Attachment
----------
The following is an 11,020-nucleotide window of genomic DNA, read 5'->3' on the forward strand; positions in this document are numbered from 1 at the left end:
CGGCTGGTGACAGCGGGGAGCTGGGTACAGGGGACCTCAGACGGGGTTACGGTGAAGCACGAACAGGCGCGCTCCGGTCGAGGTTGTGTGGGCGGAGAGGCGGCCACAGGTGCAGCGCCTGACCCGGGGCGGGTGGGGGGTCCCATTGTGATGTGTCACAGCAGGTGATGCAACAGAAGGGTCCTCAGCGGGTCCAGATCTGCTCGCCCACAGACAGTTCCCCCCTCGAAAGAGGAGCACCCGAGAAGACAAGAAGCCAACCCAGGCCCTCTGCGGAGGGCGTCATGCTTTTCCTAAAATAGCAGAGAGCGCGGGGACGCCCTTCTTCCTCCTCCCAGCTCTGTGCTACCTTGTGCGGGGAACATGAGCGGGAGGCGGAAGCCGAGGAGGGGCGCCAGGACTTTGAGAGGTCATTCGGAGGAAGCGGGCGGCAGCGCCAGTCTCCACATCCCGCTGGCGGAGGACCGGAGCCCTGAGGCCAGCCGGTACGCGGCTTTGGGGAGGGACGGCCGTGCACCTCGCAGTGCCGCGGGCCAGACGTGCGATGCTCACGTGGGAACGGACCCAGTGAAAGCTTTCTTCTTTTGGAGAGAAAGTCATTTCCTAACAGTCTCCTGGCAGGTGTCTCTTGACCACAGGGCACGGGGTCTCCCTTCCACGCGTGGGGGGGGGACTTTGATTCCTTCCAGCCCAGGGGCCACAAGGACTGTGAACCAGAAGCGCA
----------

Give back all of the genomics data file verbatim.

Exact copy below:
The following is an 11,020-nucleotide window of genomic DNA, read 5'->3' on the forward strand; positions in this document are numbered from 1 at the left end:
CGGCTGGTGACAGCGGGGAGCTGGGTACAGGGGACCTCAGACGGGGTTACGGTGAAGCACGAACAGGCGCGCTCCGGTCGAGGTTGTGTGGGCGGAGAGGCGGCCACAGGTGCAGCGCCTGACCCGGGGCGGGTGGGGGGTCCCATTGTGATGTGTCACAGCAGGTGATGCAACAGAAGGGTCCTCAGCGGGTCCAGATCTGCTCGCCCACAGACAGTTCCCCCCTCGAAAGAGGAGCACCCGAGAAGACAAGAAGCCAACCCAGGCCCTCTGCGGAGGGCGTCATGCTTTTCCTAAAATAGCAGAGAGCGCGGGGACGCCCTTCTTCCTCCTCCCAGCTCTGTGCTACCTTGTGCGGGGAACATGAGCGGGAGGCGGAAGCCGAGGAGGGGCGCCAGGACTTTGAGAGGTCATTCGGAGGAAGCGGGCGGCAGCGCCAGTCTCCACATCCCGCTGGCGGAGGACCGGAGCCCTGAGGCCAGCCGGTACGCGGCTTTGGGGAGGGACGGCCGTGCACCTCGCAGTGCCGCGGGCCAGACGTGCGATGCTCACGTGGGAACGGACCCAGTGAAAGCTTTCTTCTTTTGGAGAGAAAGTCATTTCCTAACAGTCTCCTGGCAGGTGTCTCTTGACCACAGGGCACGGGGTCTCCCTTCCACGCGTGGGGGGGGGACTTTGATTCCTTCCAGCCCAGGGGCCACAAGGACTGTGAACCAGAAGCGCA